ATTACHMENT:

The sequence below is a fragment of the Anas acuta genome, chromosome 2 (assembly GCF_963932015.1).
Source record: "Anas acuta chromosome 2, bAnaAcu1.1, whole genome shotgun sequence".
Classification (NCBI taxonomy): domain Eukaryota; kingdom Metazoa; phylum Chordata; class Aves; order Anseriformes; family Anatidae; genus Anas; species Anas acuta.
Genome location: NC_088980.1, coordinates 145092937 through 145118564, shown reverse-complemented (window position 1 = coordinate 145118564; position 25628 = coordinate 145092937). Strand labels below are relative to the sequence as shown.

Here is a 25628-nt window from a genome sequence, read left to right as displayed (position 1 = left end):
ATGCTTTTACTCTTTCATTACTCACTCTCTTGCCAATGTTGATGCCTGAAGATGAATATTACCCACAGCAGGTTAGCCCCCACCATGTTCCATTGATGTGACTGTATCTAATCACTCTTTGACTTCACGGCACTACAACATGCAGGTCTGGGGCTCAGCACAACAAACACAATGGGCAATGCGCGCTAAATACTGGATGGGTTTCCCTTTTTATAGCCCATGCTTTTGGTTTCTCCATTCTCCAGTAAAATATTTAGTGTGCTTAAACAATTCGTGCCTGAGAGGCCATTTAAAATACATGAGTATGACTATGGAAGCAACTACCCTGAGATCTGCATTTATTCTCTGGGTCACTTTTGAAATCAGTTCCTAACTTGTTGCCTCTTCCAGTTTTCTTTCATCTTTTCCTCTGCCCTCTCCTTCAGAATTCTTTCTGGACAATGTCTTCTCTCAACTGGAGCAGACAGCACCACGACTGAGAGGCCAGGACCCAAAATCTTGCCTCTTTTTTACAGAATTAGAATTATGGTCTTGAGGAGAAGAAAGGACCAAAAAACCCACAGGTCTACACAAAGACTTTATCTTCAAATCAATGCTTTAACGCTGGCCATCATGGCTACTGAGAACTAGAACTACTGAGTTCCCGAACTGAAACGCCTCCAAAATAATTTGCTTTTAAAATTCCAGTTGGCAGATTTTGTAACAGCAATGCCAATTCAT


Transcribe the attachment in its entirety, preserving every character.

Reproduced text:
The sequence below is a fragment of the Anas acuta genome, chromosome 2 (assembly GCF_963932015.1).
Source record: "Anas acuta chromosome 2, bAnaAcu1.1, whole genome shotgun sequence".
Classification (NCBI taxonomy): domain Eukaryota; kingdom Metazoa; phylum Chordata; class Aves; order Anseriformes; family Anatidae; genus Anas; species Anas acuta.
Genome location: NC_088980.1, coordinates 145092937 through 145118564, shown reverse-complemented (window position 1 = coordinate 145118564; position 25628 = coordinate 145092937). Strand labels below are relative to the sequence as shown.

Here is a 25628-nt window from a genome sequence, read left to right as displayed (position 1 = left end):
ATGCTTTTACTCTTTCATTACTCACTCTCTTGCCAATGTTGATGCCTGAAGATGAATATTACCCACAGCAGGTTAGCCCCCACCATGTTCCATTGATGTGACTGTATCTAATCACTCTTTGACTTCACGGCACTACAACATGCAGGTCTGGGGCTCAGCACAACAAACACAATGGGCAATGCGCGCTAAATACTGGATGGGTTTCCCTTTTTATAGCCCATGCTTTTGGTTTCTCCATTCTCCAGTAAAATATTTAGTGTGCTTAAACAATTCGTGCCTGAGAGGCCATTTAAAATACATGAGTATGACTATGGAAGCAACTACCCTGAGATCTGCATTTATTCTCTGGGTCACTTTTGAAATCAGTTCCTAACTTGTTGCCTCTTCCAGTTTTCTTTCATCTTTTCCTCTGCCCTCTCCTTCAGAATTCTTTCTGGACAATGTCTTCTCTCAACTGGAGCAGACAGCACCACGACTGAGAGGCCAGGACCCAAAATCTTGCCTCTTTTTTACAGAATTAGAATTATGGTCTTGAGGAGAAGAAAGGACCAAAAAACCCACAGGTCTACACAAAGACTTTATCTTCAAATCAATGCTTTAACGCTGGCCATCATGGCTACTGAGAACTAGAACTACTGAGTTCCCGAACTGAAACGCCTCCAAAATAATTTGCTTTTAAAATTCCAGTTGGCAGATTTTGTAACAGCAATGCCAATTCAT